Transfer main: The new 4.5km long 500mm diameter transfer main between Schola Green WwPS and Morecambe WwTW which passes under a railway line, through a caravan park, around Morecambe FC, along highways and agricultural land, crosses the Heysham Link Road as well as numerous existing utilities including wind farm transmission cables was completed and tested and was put into operation on the 31 July 2019.
Morecambe WwTW: Works on site commenced July 2017. Section 1 of the project involved the off-line construction of the new WwTW ready to receive and treat the increased FTFT from Schola Green WwPS. The new inlet works, Nereda® and sludge handling plant were completed to permit flows to pass through the new works to commence process commissioning of the Nereda® on the 18 April 2019, with effluent from the Nereda® returned to the head of the existing works.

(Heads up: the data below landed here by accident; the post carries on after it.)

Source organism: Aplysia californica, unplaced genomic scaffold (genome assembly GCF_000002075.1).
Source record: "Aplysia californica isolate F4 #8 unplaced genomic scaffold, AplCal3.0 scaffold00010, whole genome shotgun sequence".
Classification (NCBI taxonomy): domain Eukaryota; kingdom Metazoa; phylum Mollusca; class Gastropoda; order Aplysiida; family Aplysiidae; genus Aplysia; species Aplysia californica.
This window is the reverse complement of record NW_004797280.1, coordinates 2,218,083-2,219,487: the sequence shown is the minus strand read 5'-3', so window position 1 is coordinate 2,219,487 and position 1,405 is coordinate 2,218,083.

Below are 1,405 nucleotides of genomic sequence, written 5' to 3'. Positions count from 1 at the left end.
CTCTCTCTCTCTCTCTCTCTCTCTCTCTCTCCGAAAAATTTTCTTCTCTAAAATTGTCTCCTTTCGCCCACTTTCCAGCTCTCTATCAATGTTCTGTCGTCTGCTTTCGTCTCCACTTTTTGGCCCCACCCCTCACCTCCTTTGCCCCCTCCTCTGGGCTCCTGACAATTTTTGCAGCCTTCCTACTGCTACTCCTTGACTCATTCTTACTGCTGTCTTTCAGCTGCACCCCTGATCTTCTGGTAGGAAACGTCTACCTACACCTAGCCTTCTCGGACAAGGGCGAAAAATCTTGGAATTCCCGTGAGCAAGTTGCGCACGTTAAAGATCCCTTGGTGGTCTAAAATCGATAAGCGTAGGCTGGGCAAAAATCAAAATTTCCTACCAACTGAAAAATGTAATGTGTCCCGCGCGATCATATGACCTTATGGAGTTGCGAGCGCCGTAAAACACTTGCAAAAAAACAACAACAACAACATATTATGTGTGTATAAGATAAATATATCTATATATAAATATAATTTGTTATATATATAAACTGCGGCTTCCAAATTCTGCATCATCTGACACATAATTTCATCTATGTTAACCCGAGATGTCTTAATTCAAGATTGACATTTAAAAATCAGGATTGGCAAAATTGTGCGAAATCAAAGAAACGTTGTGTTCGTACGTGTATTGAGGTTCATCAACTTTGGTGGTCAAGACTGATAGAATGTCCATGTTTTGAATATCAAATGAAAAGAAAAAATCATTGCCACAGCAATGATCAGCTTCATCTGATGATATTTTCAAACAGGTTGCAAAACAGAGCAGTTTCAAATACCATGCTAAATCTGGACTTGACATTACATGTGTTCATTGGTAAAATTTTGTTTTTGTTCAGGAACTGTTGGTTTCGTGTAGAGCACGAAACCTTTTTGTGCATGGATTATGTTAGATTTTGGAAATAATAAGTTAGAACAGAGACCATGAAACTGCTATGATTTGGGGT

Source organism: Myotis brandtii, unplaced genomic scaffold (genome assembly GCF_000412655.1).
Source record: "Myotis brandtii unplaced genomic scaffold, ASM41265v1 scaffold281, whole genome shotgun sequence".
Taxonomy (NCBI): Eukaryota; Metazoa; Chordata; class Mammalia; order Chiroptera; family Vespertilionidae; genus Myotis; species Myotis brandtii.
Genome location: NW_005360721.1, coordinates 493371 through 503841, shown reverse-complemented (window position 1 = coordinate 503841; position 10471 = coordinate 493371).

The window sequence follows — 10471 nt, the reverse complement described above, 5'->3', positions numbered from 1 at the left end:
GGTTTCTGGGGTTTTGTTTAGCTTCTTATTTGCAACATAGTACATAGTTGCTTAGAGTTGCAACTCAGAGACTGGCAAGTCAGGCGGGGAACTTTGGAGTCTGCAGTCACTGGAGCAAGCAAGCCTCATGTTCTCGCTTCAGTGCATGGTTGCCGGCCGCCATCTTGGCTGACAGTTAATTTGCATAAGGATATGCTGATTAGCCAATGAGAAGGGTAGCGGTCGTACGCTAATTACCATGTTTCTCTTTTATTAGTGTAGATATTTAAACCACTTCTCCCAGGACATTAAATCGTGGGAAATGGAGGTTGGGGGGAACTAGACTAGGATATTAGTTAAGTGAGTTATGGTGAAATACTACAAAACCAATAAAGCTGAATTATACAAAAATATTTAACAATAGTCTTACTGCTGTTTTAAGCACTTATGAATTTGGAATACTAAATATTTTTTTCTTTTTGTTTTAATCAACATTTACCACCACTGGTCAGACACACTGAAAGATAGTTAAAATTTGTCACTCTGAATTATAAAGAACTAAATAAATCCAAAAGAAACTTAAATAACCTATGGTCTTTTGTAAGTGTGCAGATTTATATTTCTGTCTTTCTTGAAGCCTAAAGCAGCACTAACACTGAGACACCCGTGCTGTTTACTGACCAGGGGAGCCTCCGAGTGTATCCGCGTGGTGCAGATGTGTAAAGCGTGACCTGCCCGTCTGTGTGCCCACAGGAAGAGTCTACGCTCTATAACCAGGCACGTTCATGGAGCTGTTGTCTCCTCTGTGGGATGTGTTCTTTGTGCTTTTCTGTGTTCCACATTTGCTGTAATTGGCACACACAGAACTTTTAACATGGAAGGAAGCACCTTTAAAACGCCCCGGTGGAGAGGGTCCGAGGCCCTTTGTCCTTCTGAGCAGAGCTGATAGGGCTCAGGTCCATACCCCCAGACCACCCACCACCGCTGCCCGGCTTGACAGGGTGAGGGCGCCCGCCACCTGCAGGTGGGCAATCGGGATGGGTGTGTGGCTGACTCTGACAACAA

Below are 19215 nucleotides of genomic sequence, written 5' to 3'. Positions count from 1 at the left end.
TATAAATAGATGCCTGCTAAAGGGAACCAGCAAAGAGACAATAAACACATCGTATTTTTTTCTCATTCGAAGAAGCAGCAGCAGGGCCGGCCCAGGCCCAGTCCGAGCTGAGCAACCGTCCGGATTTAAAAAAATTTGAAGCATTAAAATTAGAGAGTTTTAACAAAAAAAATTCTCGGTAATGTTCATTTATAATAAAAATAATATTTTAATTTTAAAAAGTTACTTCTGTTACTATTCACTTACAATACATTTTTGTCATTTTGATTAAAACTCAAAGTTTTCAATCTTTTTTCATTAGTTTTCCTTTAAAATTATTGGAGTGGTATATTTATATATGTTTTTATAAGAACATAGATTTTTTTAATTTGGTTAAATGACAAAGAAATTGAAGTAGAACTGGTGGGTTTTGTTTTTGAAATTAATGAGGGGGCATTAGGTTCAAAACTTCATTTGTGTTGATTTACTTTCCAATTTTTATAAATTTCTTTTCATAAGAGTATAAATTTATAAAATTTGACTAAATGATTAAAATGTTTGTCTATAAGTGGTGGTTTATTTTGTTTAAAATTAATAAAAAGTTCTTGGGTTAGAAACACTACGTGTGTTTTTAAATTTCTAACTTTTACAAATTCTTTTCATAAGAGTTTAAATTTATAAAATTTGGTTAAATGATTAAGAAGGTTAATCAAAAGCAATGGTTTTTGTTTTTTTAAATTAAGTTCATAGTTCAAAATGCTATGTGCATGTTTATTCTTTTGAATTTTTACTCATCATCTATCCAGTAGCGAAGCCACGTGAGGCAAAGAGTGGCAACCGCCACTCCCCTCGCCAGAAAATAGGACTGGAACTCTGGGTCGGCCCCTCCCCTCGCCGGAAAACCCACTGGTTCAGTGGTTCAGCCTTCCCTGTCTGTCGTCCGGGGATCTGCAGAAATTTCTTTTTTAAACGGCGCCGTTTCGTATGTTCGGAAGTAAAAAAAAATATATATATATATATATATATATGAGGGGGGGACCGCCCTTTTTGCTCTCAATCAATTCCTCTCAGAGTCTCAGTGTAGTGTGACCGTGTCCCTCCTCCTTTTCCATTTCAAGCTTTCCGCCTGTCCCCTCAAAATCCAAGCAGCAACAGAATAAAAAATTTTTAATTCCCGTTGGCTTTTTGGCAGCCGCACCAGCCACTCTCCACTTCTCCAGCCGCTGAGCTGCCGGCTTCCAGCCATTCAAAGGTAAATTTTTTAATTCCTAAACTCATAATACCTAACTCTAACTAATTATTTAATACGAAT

Process commissioning of the Nereda® continued to the 4 July when performance met the parameters set to enable effluent to be discharged to the existing RGF and UV Plants bypassing the existing PST/SBC/FST which were turned off. Completion and testing of the new UV and outfall pumping stations in July enabled flows to be turned from Nereda® to the new UV and outfall pumping station on 31 July 2019.
Decommissioning works have now commenced to enable works to Section 2 of the project to commence which involves converting the existing SBC and FST structures into gravity tidal tanks and the demolition of the PSTs to make space for the construction of a pumped tidal storage tank.